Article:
(Dec. 2, 2019) On October 17, 2019, the International Criminal Court (ICC) prosecutor in the case of Laurent Gbagbo and Charles Blé Goudé filed a motion for the ICC Appeals Chamber to declare a mistrial following the two defendants’ January 15 acquittal.
Laurent Gbagbo was the president of Côte d’Ivoire from 2000 until 2011, and Charles Blé Goudé was the leader of an armed pro-Gbagbo political movement called the Alliance des Jeunes Patriotes pour le Sursaut National (Alliance of Young Patriots for a National Awakening). Both were charged with four counts of crimes against humanity, including murder, rape, other inhumane acts, and persecution, committed during the 2010–11 Ivorian Civil War. Specifically, Gbagbo and Blé Goudé were accused of being responsible for
- violence committed between December 16 and December 19, 2010, against supporters of Gbagbo’s presidential rival, Alassane Ouattara;
- violence committed during a women’s demonstration on March 3, 2011;
- shelling a densely populated area in the city of Abobo on March 17, 2011; and
- shelling a densely populated area in the city of Yopougon on or about April 12, 2011.
In an oral decision of January 15, 2019, the ICC Trial Chamber acquitted both defendants on all four charges. This acquittal occurred before the defense had even presented any evidence, as a majority of the court’s judges found that the prosecution’s evidence was “exceptionally weak.” In its recent motion for mistrial, the prosecution argues that, according to the ICC Statutes, the Trial Chamber should have issued a full written decision, including a “full and reasoned statement” of the findings on the evidence and conclusions. The prosecution also argues that the Trial Chamber failed to define a clear and consistent standard of proof or approach to assess the sufficiency of evidence.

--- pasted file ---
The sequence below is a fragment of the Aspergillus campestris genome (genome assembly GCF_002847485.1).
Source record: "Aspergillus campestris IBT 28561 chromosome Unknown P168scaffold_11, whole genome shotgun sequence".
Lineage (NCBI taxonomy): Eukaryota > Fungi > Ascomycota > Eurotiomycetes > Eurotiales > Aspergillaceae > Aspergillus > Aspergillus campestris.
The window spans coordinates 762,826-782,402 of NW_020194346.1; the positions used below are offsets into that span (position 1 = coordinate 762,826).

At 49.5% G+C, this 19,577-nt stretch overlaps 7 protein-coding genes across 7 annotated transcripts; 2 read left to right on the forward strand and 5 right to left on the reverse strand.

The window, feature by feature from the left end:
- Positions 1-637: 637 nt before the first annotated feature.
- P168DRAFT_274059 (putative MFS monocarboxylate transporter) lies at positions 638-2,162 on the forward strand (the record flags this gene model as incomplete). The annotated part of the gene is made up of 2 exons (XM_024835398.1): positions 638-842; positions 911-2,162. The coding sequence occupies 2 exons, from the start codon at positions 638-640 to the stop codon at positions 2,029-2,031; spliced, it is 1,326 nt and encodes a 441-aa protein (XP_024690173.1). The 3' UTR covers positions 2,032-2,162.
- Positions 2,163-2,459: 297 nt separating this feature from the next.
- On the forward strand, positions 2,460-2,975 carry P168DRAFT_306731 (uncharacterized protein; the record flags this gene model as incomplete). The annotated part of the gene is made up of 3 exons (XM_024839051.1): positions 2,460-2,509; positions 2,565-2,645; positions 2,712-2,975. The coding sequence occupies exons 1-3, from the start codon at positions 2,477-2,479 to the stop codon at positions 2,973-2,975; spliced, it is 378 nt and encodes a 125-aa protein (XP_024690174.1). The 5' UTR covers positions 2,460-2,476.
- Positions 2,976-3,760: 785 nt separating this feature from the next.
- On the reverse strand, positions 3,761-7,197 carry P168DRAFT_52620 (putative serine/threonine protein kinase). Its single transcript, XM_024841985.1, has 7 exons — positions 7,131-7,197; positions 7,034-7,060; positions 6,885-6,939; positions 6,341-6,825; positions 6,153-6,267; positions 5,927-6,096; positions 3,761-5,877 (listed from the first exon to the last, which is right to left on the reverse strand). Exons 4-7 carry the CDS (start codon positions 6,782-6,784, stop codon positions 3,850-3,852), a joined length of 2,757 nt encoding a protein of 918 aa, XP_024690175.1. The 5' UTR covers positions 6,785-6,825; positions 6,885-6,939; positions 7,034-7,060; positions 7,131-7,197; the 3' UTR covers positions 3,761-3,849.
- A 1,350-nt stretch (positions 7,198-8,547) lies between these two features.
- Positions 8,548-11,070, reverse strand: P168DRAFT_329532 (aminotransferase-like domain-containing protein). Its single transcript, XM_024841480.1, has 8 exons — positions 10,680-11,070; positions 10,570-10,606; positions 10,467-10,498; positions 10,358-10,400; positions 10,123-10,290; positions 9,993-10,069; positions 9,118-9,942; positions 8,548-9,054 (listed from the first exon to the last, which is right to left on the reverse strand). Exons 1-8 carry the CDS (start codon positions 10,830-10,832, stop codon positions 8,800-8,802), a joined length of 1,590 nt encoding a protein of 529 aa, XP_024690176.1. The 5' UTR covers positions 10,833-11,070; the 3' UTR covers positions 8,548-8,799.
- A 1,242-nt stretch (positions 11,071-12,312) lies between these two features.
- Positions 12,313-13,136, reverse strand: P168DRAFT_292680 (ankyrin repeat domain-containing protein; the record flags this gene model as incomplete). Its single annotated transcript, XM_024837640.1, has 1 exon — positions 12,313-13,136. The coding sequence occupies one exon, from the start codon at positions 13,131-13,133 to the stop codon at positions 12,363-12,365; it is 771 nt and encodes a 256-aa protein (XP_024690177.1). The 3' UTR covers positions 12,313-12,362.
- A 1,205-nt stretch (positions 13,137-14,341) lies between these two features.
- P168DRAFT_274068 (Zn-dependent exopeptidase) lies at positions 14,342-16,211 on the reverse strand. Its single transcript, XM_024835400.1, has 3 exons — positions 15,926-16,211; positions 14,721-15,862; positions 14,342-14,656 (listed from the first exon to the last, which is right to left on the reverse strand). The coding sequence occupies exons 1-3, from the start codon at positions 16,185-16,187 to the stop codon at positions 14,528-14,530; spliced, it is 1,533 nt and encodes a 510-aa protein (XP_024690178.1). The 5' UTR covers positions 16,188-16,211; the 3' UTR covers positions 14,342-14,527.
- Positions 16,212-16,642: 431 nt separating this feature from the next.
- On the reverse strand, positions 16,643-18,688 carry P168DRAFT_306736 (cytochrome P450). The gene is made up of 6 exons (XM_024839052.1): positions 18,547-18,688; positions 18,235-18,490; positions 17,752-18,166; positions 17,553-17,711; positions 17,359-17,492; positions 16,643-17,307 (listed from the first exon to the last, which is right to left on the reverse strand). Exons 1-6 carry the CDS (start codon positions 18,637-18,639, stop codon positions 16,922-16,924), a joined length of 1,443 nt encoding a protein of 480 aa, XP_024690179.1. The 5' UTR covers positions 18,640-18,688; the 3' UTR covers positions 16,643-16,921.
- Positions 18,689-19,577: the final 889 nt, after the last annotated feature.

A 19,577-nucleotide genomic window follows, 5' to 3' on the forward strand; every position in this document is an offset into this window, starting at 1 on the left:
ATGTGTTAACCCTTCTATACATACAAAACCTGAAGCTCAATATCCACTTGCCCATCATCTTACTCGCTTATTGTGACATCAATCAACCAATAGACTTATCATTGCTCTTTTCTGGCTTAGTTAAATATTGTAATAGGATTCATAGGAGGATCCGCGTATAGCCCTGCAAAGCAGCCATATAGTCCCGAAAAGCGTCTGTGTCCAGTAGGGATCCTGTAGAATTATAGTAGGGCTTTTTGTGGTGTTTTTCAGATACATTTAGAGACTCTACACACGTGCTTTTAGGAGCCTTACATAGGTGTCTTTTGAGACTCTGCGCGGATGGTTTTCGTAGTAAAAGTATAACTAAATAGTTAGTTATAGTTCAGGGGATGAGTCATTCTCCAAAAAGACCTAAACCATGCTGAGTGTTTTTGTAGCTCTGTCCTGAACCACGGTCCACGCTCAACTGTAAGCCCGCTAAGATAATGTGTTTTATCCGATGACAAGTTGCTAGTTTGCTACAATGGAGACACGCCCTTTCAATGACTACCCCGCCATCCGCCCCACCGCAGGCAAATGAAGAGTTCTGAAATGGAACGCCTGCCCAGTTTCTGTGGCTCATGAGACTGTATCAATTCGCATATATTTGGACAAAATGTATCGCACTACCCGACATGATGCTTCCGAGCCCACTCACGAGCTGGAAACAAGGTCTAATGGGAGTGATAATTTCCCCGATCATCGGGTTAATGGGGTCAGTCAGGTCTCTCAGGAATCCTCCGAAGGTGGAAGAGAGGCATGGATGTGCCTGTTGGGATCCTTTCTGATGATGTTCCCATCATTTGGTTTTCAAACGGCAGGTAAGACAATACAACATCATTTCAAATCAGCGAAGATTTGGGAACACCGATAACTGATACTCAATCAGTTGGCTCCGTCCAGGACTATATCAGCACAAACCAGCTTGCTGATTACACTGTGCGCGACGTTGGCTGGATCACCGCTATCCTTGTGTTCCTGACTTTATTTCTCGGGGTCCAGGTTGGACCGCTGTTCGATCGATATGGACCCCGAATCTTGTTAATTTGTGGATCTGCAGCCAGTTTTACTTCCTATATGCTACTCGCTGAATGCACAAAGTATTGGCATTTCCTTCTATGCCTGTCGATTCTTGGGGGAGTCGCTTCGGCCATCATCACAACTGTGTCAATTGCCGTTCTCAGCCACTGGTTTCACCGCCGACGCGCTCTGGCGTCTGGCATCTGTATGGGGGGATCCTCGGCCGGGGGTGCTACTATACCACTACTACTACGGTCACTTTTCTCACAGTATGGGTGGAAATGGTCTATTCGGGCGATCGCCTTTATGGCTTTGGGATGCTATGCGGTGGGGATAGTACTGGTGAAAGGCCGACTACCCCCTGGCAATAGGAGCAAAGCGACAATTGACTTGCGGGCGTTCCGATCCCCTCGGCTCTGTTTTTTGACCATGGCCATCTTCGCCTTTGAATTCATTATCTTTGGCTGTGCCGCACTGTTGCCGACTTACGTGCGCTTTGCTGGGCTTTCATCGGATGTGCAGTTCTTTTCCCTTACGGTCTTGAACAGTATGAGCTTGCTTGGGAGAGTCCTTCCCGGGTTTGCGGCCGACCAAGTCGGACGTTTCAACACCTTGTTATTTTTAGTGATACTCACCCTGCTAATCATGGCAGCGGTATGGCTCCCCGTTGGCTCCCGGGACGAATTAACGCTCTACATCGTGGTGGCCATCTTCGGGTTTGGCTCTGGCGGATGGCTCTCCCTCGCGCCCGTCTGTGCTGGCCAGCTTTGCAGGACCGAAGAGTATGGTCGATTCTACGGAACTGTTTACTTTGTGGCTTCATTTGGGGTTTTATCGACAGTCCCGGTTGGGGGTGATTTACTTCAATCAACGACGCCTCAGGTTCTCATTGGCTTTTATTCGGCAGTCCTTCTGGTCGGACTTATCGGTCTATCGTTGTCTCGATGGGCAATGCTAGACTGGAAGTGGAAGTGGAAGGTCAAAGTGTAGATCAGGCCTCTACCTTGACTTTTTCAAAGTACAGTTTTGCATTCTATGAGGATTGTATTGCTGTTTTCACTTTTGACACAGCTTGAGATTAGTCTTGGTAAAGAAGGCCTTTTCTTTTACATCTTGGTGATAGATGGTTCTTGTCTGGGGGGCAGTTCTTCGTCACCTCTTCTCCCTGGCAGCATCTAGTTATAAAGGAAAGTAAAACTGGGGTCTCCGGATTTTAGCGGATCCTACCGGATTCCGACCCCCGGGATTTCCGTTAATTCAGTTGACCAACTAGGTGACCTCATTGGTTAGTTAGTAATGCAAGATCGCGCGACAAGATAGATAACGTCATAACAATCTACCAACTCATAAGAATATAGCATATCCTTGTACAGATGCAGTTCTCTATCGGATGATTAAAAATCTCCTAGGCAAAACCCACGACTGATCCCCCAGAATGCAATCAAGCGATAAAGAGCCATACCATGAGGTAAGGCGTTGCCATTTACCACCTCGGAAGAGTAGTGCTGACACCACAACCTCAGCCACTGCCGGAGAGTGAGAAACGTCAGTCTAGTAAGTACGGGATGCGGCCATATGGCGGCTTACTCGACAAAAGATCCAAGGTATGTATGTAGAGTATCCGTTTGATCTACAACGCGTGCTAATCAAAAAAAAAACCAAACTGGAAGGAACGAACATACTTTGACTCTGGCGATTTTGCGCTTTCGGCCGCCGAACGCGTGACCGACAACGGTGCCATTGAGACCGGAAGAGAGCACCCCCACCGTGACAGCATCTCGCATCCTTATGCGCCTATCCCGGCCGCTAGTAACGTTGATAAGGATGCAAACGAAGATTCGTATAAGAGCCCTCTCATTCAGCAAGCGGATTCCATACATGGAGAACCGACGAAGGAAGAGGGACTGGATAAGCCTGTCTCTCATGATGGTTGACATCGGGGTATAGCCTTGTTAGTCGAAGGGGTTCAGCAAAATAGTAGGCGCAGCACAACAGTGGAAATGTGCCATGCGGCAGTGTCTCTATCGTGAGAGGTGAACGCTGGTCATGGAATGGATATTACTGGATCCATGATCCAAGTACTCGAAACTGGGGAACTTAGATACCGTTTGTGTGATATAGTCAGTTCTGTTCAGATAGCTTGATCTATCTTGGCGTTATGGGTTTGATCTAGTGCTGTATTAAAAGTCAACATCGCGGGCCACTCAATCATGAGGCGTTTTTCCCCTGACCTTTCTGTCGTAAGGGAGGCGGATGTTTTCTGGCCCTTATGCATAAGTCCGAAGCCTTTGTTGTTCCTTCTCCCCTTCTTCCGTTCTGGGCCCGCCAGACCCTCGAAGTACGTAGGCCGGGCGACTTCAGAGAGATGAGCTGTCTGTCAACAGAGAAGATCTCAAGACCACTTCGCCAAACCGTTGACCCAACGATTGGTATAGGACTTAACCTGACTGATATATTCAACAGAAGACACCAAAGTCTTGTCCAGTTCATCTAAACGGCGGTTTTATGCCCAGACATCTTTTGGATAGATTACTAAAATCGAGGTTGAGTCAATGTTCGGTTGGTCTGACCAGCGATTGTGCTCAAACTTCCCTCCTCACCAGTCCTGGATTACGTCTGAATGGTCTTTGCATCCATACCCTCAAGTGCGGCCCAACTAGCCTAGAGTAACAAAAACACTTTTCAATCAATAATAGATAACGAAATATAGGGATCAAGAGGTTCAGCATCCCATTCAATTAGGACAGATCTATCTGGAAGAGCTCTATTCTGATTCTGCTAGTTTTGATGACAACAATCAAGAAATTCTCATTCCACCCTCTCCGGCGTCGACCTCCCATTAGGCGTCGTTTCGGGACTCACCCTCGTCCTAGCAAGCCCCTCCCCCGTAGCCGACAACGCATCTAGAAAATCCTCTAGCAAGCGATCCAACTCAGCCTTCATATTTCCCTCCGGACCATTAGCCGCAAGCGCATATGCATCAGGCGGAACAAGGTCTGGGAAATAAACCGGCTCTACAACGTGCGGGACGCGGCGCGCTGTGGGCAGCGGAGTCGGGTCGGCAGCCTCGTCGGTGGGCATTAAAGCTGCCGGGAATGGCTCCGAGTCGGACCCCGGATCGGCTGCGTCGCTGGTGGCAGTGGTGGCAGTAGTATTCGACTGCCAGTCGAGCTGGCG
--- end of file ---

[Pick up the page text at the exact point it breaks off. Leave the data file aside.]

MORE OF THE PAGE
Blé Goudé to Be Tried in Côte d’Ivoire
Separate from the ICC appeal, the prosecutor’s office for the Ivorian city of Abidjan announced on November 7, 2019, that Blé Goudé would be tried in the criminal court of that city for charges including torture, homicide, inhumane treatment, rape, indecent assault, and assassination. While these charges are of a similar nature to those before the ICC, the Abidjan Criminal Court will try Blé Goudé for different acts committed over a larger time period.